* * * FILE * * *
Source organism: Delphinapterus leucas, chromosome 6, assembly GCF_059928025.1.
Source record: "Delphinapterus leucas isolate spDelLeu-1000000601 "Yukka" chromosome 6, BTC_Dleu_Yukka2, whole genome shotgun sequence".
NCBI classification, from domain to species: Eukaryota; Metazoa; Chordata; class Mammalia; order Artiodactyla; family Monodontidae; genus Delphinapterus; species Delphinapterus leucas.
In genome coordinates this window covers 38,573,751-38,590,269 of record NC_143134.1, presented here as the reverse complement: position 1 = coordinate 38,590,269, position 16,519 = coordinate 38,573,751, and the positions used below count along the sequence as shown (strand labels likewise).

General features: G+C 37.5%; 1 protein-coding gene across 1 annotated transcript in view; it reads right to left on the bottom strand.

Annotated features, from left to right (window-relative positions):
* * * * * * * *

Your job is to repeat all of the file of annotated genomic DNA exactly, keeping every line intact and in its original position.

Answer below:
Source organism: Delphinapterus leucas, chromosome 6, assembly GCF_059928025.1.
Source record: "Delphinapterus leucas isolate spDelLeu-1000000601 "Yukka" chromosome 6, BTC_Dleu_Yukka2, whole genome shotgun sequence".
NCBI classification, from domain to species: Eukaryota; Metazoa; Chordata; class Mammalia; order Artiodactyla; family Monodontidae; genus Delphinapterus; species Delphinapterus leucas.
In genome coordinates this window covers 38,573,751-38,590,269 of record NC_143134.1, presented here as the reverse complement: position 1 = coordinate 38,590,269, position 16,519 = coordinate 38,573,751, and the positions used below count along the sequence as shown (strand labels likewise).

General features: G+C 37.5%; 1 protein-coding gene across 1 annotated transcript in view; it reads right to left on the bottom strand.

Annotated features, from left to right (window-relative positions):